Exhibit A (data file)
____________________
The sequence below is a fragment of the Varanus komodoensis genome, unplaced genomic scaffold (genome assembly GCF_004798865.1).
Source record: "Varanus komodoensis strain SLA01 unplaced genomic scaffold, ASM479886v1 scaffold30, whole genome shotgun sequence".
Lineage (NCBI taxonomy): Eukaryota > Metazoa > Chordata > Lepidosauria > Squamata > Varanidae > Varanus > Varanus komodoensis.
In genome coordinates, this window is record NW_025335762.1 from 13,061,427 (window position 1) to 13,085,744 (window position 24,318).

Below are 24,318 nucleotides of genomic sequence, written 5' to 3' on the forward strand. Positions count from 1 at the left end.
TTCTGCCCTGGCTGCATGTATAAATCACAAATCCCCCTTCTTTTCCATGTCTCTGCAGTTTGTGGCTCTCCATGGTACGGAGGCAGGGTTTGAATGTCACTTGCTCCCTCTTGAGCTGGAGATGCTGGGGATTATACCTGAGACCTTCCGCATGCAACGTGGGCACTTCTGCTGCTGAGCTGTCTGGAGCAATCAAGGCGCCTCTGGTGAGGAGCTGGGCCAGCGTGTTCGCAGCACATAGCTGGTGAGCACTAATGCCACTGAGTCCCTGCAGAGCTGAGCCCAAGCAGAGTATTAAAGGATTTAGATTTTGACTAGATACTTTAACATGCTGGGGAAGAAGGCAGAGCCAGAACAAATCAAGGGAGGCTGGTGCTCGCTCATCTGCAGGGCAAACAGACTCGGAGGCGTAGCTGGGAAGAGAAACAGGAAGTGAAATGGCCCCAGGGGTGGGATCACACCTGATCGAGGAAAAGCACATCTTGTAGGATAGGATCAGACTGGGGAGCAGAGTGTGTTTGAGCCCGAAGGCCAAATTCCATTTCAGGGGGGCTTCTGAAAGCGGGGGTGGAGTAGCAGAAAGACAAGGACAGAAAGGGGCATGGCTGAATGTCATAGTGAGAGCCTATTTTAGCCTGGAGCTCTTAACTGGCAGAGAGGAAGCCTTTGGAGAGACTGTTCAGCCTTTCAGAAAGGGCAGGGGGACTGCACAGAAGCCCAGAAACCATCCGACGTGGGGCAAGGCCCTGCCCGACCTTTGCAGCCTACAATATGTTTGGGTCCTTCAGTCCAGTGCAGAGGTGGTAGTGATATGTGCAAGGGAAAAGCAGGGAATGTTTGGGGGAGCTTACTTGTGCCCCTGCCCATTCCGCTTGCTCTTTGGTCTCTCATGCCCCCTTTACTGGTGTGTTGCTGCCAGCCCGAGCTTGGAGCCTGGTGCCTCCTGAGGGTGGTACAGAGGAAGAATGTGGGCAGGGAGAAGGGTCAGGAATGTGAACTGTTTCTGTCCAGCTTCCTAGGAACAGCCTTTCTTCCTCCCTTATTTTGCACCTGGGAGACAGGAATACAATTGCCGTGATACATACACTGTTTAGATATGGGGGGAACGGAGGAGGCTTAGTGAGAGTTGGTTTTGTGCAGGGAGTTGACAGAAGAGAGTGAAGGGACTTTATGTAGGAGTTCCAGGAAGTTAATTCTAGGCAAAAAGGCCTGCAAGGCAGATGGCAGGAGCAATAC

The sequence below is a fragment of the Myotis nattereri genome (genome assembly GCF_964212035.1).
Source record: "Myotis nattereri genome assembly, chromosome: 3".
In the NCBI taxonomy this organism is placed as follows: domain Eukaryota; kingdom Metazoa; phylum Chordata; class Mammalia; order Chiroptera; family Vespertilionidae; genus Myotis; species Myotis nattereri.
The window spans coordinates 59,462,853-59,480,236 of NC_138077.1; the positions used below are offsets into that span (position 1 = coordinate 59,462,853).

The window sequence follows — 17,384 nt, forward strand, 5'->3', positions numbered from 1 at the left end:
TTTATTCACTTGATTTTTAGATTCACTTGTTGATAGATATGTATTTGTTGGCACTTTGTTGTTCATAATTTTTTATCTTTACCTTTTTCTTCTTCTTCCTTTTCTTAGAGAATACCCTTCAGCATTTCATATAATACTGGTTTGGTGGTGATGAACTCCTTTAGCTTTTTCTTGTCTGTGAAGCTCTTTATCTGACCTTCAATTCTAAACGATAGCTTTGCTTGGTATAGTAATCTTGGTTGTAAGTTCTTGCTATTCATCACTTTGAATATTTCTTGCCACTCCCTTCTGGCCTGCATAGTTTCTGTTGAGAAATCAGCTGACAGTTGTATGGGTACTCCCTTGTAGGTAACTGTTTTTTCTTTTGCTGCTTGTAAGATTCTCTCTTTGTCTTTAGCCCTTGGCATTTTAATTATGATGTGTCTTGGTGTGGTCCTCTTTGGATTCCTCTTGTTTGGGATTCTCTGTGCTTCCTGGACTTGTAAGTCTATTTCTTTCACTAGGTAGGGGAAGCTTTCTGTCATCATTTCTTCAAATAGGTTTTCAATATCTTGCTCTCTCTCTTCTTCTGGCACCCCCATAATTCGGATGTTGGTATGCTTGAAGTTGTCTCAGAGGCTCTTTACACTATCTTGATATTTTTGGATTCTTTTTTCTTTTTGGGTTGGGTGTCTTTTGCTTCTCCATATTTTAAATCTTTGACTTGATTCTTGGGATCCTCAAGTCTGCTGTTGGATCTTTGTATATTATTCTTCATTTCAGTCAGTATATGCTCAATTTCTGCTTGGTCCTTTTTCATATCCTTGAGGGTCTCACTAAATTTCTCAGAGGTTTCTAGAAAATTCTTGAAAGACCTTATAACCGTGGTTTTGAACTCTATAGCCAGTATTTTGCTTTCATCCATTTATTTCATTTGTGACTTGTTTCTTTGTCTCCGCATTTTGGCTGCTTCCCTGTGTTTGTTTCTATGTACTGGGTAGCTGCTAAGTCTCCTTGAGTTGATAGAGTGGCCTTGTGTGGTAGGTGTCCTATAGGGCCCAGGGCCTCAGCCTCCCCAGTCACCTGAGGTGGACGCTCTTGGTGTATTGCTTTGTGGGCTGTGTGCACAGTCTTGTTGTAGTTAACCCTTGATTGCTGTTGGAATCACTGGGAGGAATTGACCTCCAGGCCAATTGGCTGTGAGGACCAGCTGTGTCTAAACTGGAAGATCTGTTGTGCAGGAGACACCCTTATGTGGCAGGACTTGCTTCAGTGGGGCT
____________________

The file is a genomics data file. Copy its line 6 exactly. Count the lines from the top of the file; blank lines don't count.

TTCTGCCCTGGCTGCATGTATAAATCACAAATCCCCCTTCTTTTCCATGTCTCTGCAGTTTGTGGCTCTCCATGGTACGGAGGCAGGGTTTGAATGTCACTTGCTCCCTCTTGAGCTGGAGATGCTGGGGATTATACCTGAGACCTTCCGCATGCAACGTGGGCACTTCTGCTGCTGAGCTGTCTGGAGCAATCAAGGCGCCTCTGGTGAGGAGCTGGGCCAGCGTGTTCGCAGCACATAGCTGGTGAGCACTAATGCCACTGAGTCCCTGCAGAGCTGAGCCCAAGCAGAGTATTAAAGGATTTAGATTTTGACTAGATACTTTAACATGCTGGGGAAGAAGGCAGAGCCAGAACAAATCAAGGGAGGCTGGTGCTCGCTCATCTGCAGGGCAAACAGACTCGGAGGCGTAGCTGGGAAGAGAAACAGGAAGTGAAATGGCCCCAGGGGTGGGATCACACCTGATCGAGGAAAAGCACATCTTGTAGGATAGGATCAGACTGGGGAGCAGAGTGTGTTTGAGCCCGAAGGCCAAATTCCATTTCAGGGGGGCTTCTGAAAGCGGGGGTGGAGTAGCAGAAAGACAAGGACAGAAAGGGGCATGGCTGAATGTCATAGTGAGAGCCTATTTTAGCCTGGAGCTCTTAACTGGCAGAGAGGAAGCCTTTGGAGAGACTGTTCAGCCTTTCAGAAAGGGCAGGGGGACTGCACAGAAGCCCAGAAACCATCCGACGTGGGGCAAGGCCCTGCCCGACCTTTGCAGCCTACAATATGTTTGGGTCCTTCAGTCCAGTGCAGAGGTGGTAGTGATATGTGCAAGGGAAAAGCAGGGAATGTTTGGGGGAGCTTACTTGTGCCCCTGCCCATTCCGCTTGCTCTTTGGTCTCTCATGCCCCCTTTACTGGTGTGTTGCTGCCAGCCCGAGCTTGGAGCCTGGTGCCTCCTGAGGGTGGTACAGAGGAAGAATGTGGGCAGGGAGAAGGGTCAGGAATGTGAACTGTTTCTGTCCAGCTTCCTAGGAACAGCCTTTCTTCCTCCCTTATTTTGCACCTGGGAGACAGGAATACAATTGCCGTGATACATACACTGTTTAGATATGGGGGGAACGGAGGAGGCTTAGTGAGAGTTGGTTTTGTGCAGGGAGTTGACAGAAGAGAGTGAAGGGACTTTATGTAGGAGTTCCAGGAAGTTAATTCTAGGCAAAAAGGCCTGCAAGGCAGATGGCAGGAGCAATAC